The root word onym means “name.” Today we will no longer let words like synonym and antonym be without a “name” in your vocabulary!
We have all heard of people who do not want others to know their true names. In order to accomplish this subterfuge, some go about anonymously, or without a “name” in order to keep their true “name” a secret. Yet others, such as authors, will adopt pseudonyms, or false “names,” to keep their true “names” from being known.
Students realize the importance of knowing both synonyms and antonyms for the SAT and GRE. Synonyms have meanings that are the same or similar in “name,” such as “hot” and “scorching,” or “intelligent” and “smart.” Antonyms, on the other hand, have opposite “names,” such as “hot” and “cold,” or “up” and “down.”
The primary identifier of a family is its “name.” The patronymic of a family is the “name” derived from the father, which generally becomes the surname of any of the family’s children. When a baby girl is “named” after her mother, she has received a metronymic.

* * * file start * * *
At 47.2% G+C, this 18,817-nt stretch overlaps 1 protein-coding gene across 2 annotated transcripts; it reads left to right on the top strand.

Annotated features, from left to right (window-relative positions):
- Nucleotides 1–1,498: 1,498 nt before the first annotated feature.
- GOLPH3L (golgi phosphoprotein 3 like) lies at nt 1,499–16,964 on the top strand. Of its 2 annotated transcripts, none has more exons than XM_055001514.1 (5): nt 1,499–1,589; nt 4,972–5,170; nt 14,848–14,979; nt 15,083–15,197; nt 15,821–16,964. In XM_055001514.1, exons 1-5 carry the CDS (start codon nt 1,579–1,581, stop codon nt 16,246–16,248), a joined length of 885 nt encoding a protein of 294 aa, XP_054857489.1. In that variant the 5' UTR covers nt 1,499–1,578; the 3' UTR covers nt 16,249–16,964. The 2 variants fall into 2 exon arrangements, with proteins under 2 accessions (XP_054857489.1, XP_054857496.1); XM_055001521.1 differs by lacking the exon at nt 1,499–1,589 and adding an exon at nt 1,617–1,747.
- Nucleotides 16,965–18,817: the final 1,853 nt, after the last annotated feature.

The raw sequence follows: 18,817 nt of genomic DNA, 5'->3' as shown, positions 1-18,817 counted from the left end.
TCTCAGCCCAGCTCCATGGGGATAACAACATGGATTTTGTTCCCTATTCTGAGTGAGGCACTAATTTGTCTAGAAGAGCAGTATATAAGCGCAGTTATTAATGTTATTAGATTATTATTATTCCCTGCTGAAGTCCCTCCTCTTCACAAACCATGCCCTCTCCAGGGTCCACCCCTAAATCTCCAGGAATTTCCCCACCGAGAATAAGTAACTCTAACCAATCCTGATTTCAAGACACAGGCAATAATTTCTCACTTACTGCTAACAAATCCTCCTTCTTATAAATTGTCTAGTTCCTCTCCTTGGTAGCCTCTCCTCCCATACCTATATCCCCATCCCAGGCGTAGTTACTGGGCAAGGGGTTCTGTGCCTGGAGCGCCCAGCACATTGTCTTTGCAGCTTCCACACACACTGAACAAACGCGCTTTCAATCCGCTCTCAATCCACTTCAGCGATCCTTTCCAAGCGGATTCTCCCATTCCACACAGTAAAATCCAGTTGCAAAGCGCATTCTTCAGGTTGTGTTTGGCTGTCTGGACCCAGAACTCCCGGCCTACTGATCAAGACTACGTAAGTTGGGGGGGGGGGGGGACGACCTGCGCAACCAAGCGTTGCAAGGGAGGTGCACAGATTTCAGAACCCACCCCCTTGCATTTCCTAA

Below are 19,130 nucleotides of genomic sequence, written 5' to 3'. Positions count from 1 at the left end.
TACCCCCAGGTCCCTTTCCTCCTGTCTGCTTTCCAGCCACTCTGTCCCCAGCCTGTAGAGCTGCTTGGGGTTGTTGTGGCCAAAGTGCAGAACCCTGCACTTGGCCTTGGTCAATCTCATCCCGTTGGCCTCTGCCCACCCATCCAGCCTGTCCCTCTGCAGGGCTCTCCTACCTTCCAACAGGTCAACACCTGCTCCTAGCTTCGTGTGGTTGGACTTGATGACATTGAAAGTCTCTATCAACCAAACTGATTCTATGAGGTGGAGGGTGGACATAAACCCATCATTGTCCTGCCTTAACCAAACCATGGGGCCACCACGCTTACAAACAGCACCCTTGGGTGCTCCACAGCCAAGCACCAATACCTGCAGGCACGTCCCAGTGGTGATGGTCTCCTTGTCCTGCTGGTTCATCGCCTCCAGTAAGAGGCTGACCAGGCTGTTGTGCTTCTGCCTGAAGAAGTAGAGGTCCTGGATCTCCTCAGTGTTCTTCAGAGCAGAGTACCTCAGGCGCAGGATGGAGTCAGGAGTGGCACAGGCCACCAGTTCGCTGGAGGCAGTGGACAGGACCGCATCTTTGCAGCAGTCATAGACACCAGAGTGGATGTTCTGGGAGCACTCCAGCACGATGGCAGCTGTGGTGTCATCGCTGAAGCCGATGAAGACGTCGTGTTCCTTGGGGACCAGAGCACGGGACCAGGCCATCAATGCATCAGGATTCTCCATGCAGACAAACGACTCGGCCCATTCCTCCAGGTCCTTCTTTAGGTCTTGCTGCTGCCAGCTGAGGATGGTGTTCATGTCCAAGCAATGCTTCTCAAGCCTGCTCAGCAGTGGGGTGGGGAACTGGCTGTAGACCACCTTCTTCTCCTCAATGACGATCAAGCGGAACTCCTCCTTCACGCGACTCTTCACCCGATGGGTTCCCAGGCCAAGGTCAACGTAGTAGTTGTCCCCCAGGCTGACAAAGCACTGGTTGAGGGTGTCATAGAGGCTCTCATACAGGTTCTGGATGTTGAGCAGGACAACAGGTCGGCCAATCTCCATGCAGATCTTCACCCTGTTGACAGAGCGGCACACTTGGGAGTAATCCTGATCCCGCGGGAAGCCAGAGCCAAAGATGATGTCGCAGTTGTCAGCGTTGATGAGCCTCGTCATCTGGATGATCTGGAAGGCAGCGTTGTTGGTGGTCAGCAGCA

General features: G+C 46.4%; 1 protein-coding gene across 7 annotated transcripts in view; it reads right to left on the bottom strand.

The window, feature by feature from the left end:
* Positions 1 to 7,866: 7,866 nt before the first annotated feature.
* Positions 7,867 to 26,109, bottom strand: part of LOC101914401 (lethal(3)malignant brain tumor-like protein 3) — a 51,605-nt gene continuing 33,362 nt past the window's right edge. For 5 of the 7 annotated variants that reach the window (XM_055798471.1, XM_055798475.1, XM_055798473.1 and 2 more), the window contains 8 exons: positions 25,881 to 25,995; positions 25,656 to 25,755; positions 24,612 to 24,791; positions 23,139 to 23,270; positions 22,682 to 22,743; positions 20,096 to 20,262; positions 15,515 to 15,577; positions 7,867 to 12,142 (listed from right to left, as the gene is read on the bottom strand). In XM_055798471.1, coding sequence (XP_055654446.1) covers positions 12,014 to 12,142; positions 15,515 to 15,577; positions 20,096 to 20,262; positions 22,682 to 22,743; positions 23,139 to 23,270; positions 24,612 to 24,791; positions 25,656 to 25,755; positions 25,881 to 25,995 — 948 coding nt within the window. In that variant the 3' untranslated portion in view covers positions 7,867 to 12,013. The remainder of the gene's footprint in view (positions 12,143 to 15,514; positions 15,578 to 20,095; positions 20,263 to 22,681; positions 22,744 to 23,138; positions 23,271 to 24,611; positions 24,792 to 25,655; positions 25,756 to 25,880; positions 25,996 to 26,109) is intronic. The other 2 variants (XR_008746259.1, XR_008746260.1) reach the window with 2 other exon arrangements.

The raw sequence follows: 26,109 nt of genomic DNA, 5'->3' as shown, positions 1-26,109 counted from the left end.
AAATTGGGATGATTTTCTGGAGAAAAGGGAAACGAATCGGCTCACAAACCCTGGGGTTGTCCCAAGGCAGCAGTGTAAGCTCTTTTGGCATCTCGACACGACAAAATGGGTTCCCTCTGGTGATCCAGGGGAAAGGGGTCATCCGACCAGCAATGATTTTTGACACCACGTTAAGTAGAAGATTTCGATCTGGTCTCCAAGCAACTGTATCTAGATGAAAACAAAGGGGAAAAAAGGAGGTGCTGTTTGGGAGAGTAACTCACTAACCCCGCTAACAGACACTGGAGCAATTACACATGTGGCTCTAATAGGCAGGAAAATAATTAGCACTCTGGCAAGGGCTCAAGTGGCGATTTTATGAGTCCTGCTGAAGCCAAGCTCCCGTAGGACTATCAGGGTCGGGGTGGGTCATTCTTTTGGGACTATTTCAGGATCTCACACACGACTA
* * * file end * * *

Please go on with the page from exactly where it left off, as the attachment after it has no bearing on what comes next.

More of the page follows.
Now on to two more words that derive from the English root onym meaning “name.” A homonym describes a word whose “name” sounds like another’s but is different in meaning. For instance, the words “dear” as in “precious” and “deer” as in “a four-legged woodland creature with antlers” are homonyms because their “names” sound the same but they have different meanings. An eponym is an imaginary or real person’s “name” put upon a place. An example of an eponym is Europe, whose “name” came from the mythological bull Europa.
Now no longer will the root word onym run around anonymously, having no “name,” since at least you will not be fooled!
- anonymous: without a ‘name’
- pseudonym: false ‘name’
- synonym: word that shares its ‘name’ together with another
- antonym: word whose ‘name’ is opposite another
- patronymic: the father’s ‘name’
- metronymic: the mother’s ‘name’
- homonym: word that has the same-sounding ‘name’ as another
- eponym: a “name” put upon a place